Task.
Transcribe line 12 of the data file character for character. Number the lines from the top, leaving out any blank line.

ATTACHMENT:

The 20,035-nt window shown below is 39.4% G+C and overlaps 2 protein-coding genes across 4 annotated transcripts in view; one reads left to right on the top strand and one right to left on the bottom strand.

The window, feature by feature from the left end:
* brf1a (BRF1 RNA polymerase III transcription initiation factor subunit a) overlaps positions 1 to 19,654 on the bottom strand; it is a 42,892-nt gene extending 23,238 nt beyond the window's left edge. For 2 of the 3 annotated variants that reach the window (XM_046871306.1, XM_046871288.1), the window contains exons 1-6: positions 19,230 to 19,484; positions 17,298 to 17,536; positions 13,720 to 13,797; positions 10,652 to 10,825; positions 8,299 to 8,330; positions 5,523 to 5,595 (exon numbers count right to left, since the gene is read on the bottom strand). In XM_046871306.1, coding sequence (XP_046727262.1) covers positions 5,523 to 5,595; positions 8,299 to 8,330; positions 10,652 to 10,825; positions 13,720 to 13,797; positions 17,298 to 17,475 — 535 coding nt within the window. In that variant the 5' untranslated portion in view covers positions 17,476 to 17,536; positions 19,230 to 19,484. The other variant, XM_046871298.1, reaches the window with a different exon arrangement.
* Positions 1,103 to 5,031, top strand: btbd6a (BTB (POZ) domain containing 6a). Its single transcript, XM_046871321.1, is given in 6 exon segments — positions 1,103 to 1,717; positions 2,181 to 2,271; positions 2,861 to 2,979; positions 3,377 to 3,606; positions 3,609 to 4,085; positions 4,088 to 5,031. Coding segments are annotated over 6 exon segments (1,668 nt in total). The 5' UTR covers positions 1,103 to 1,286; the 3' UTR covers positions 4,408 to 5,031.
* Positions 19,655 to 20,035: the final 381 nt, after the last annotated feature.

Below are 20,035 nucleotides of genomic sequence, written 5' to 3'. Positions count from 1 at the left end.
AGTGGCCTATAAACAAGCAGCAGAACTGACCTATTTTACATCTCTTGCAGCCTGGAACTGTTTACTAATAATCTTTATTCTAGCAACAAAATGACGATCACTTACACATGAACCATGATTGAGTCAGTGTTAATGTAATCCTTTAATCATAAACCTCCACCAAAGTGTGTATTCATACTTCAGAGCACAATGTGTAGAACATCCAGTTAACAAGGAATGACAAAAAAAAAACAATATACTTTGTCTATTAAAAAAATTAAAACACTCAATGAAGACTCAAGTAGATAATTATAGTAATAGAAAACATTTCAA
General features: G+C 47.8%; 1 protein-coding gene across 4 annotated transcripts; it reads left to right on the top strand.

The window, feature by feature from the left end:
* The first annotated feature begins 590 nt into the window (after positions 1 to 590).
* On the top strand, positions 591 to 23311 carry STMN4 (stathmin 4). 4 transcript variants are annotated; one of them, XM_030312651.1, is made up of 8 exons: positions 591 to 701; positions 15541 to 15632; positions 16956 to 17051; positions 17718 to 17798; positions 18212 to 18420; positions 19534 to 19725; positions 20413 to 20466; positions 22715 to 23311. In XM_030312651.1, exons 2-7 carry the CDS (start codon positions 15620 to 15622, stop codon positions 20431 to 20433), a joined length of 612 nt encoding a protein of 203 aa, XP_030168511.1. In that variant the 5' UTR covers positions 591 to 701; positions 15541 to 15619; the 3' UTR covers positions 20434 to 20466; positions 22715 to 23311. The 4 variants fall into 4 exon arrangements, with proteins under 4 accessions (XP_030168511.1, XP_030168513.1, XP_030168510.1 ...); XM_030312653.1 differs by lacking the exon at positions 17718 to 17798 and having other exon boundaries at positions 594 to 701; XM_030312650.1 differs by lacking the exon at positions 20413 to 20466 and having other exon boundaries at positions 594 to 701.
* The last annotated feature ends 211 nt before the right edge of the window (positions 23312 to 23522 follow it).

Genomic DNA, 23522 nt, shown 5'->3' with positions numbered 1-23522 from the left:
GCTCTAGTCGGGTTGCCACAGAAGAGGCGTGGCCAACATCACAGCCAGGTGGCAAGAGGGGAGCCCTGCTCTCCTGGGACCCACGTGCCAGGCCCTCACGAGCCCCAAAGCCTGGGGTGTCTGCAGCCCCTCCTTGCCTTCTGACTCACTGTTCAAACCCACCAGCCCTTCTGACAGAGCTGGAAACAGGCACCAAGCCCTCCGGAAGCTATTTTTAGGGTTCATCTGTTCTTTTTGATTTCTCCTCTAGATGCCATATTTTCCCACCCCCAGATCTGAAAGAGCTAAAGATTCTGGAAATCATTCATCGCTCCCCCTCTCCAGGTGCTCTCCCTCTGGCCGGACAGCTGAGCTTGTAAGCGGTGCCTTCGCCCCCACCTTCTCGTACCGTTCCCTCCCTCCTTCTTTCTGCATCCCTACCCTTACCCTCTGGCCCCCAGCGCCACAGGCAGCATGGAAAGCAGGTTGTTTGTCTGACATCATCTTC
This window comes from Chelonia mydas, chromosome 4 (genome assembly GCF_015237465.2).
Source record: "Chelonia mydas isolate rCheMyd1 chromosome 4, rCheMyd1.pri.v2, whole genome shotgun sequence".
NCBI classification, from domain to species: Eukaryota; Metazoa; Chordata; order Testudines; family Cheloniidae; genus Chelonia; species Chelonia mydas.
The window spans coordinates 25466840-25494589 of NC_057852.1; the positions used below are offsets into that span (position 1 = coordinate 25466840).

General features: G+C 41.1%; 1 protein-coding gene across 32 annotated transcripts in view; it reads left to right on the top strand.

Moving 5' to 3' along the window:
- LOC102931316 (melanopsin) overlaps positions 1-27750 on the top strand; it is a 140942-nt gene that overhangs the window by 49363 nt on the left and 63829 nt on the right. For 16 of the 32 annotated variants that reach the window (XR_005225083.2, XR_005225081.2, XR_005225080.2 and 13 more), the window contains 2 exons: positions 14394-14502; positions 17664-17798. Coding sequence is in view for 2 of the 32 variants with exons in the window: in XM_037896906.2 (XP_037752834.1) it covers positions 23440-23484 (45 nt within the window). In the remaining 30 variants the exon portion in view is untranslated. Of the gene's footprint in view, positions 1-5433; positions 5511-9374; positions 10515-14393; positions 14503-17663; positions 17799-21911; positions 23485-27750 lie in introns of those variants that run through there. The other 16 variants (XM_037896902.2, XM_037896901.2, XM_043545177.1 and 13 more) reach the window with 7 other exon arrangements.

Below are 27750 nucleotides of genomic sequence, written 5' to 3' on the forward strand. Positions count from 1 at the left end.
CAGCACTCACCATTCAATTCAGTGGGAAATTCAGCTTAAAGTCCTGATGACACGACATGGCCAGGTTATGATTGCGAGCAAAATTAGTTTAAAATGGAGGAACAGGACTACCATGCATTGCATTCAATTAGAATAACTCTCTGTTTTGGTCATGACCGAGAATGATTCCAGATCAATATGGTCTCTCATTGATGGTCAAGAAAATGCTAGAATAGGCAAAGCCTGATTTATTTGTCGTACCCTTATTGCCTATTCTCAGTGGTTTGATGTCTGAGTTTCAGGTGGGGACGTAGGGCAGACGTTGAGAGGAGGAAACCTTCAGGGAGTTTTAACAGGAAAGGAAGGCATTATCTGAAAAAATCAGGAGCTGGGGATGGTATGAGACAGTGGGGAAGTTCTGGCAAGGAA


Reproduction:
* The last annotated feature ends 211 nt before the right edge of the window (positions 23312 to 23522 follow it).